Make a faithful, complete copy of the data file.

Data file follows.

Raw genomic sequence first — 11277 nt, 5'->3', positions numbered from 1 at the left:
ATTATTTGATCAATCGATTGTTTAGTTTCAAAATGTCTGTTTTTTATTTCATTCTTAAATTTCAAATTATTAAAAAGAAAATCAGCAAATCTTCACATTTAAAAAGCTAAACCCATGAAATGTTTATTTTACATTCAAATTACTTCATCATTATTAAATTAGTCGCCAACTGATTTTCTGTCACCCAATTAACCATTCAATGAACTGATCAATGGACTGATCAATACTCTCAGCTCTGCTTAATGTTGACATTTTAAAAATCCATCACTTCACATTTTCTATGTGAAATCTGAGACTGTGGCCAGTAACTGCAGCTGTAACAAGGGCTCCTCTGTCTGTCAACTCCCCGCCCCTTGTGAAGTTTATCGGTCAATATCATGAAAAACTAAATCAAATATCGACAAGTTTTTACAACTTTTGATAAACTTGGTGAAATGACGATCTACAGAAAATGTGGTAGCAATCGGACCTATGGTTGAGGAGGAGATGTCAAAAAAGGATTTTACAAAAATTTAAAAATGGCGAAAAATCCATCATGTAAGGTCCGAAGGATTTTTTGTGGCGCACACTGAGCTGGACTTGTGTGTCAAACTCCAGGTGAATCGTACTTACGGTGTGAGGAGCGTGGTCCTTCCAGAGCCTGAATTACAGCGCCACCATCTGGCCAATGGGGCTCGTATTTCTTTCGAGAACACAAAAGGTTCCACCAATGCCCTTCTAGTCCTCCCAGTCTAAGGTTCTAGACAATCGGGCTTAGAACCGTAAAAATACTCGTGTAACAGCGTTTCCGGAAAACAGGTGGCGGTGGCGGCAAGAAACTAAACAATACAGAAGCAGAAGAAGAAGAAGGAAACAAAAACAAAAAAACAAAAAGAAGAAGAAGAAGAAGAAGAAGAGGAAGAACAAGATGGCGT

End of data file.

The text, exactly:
Raw genomic sequence first — 11277 nt, 5'->3', positions numbered from 1 at the left:
ATTATTTGATCAATCGATTGTTTAGTTTCAAAATGTCTGTTTTTTATTTCATTCTTAAATTTCAAATTATTAAAAAGAAAATCAGCAAATCTTCACATTTAAAAAGCTAAACCCATGAAATGTTTATTTTACATTCAAATTACTTCATCATTATTAAATTAGTCGCCAACTGATTTTCTGTCACCCAATTAACCATTCAATGAACTGATCAATGGACTGATCAATACTCTCAGCTCTGCTTAATGTTGACATTTTAAAAATCCATCACTTCACATTTTCTATGTGAAATCTGAGACTGTGGCCAGTAACTGCAGCTGTAACAAGGGCTCCTCTGTCTGTCAACTCCCCGCCCCTTGTGAAGTTTATCGGTCAATATCATGAAAAACTAAATCAAATATCGACAAGTTTTTACAACTTTTGATAAACTTGGTGAAATGACGATCTACAGAAAATGTGGTAGCAATCGGACCTATGGTTGAGGAGGAGATGTCAAAAAAGGATTTTACAAAAATTTAAAAATGGCGAAAAATCCATCATGTAAGGTCCGAAGGATTTTTTGTGGCGCACACTGAGCTGGACTTGTGTGTCAAACTCCAGGTGAATCGTACTTACGGTGTGAGGAGCGTGGTCCTTCCAGAGCCTGAATTACAGCGCCACCATCTGGCCAATGGGGCTCGTATTTCTTTCGAGAACACAAAAGGTTCCACCAATGCCCTTCTAGTCCTCCCAGTCTAAGGTTCTAGACAATCGGGCTTAGAACCGTAAAAATACTCGTGTAACAGCGTTTCCGGAAAACAGGTGGCGGTGGCGGCAAGAAACTAAACAATACAGAAGCAGAAGAAGAAGAAGGAAACAAAAACAAAAAAACAAAAAGAAGAAGAAGAAGAAGAAGAAGAGGAAGAACAAGATGGCGT